Telling the Truth: Alice Childress as Theorist and Playwright

By Dugan, Olga | The Journal of African American History, Winter 2002 | Go to article overview

Telling the Truth: Alice Childress as Theorist and Playwright


Dugan, Olga, The Journal of African American History


In Their Place on the Stage: Black Women Playwrights in America (1988), Elizabeth Brown-Guillory declared that "Alice Childress is the only black woman in America whose plays have been written, produced, and published over a period of four decades." (1) Childress wrote seventeen plays. Six have a history of both production and publication. (2) Four of these plays, appearing on stage between 1949 and 1969 when she was writing and working exclusively in and for the American theatre, have procured for her many coveted awards, and great visibility. But it is still the norm to walk into popular bookstores and not see any plays by Alice Childress on the shelves. And it is possible to finger through publishers' catalogues under author, title, or subject and not find a listing for Childress, or discover that the few single editions of her plays have long been and remain out of print. This should not be since over the last twenty years, Childress's plays have been important subject matter for critical evaluation of th e history of dramatic literature in the United States.

Through historical-critical analysis of modern American drama in general and of black drama in particular, as well as black feminist criticism, feminist theories of dramatic criticism, and a resurgent wave of curricular inclusion of "drama as literature," critics have analyzed Childress's plays ultimately as "literature to be performed." But they also maintain in their analyses the fabulist view of the playwright as a storyteller, as an interpreter of reality. In their works, Samuel Hay, C. W. E. Bigsby, Carlton and Barbara Molette, Mance Williams, Genevieve Fabre, Emory Lewis, and Loften Mitchell reevaluate the themes of racial injustice and the struggle for human rights at the center of the stories Childress's plays tell. (3) They all conclude that critics need to reconsider her plays as serious contributions to the literary and theatrical histories of how drama functions in American culture and society. (4)

Elizabeth Brown-Guillory, Margaret B. Wilkerson, John O. Killens, Trudier Harris, Rosemary Curb, and Jeanne-Marie A. Miller have written books and articles examining the generation of Childress's strong black female protagonists, and her subjectivity of black women's issues concerning legal, educational, social, political, and economic struggle in this country. These scholars link Childress's plays to a literary tradition of black women writers from the New Negro Renaissance to modern and contemporary movements. (5)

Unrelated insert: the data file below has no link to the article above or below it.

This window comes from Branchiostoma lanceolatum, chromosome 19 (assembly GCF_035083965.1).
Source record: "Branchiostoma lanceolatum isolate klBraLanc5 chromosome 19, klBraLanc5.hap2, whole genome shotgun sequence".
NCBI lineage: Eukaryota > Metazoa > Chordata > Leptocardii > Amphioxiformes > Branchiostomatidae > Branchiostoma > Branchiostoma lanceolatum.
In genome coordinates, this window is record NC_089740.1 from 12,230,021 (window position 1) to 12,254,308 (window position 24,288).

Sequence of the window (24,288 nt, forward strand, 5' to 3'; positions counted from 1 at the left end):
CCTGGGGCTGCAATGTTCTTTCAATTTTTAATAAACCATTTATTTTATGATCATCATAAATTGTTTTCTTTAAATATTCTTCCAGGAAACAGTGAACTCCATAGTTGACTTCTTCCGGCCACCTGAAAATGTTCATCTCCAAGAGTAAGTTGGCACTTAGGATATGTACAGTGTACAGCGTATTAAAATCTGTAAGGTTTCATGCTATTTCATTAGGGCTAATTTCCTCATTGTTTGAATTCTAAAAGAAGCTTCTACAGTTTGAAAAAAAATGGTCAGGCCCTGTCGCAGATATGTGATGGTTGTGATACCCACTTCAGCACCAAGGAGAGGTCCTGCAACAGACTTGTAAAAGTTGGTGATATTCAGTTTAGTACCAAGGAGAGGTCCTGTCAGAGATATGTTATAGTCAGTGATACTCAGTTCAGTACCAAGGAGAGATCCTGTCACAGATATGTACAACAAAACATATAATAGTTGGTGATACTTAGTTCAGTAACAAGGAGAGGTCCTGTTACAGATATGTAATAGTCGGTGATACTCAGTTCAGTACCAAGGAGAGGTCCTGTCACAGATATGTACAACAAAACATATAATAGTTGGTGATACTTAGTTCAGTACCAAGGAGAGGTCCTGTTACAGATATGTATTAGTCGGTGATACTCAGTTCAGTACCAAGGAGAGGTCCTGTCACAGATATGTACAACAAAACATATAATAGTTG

In the same vein, Gayle Austin, Helene Keyssar, and Janet Brown explore plot and theme as ideological structures of a feminist premise and method of presentation in drama. They include Childress's plays among those of women dramatists from the United States and Europe in studies that reveal a dialogue on the "political poetics" of women's drama. (6)

Finally, anthologists Elizabeth Brown-Guillory, Margaret B. Wilkerson, Man Evans, James V. Hatch and Ted Shine, and Lindsay Patterson reveal Childress's significance as a dramatic theorist and consummate craftsperson. Moreover, these anthologists have made the plays, at least those already previously published and produced, available for study that has led to a number of academic essays and doctoral theses. (7)

This writer aligns herself with the scholars, teachers, and playwrights who have given voice to the demand for a critical hearing, long overdue for African American theorist and playwright Alice Childress, and her contributions to American drama. In 1993, just a year before her death, when I told Ms. Childress personally about my own literary historical studies of the plays, she only smiled at me and replied firmly, "tell the truth." I have taken up the challenge to do so. In this article I discuss a theory of black self-determinist theatre that emerges from the essays Childress wrote over two decades. This theory establishes the central theme of black self-determination in Wine in the Wilderness, representative of the three other plays, Florence, Trouble in Mind, and Wedding Band, that account for the greater portion of Childress's significant contributions to the history of American drama and to the African American intellectual tradition. …

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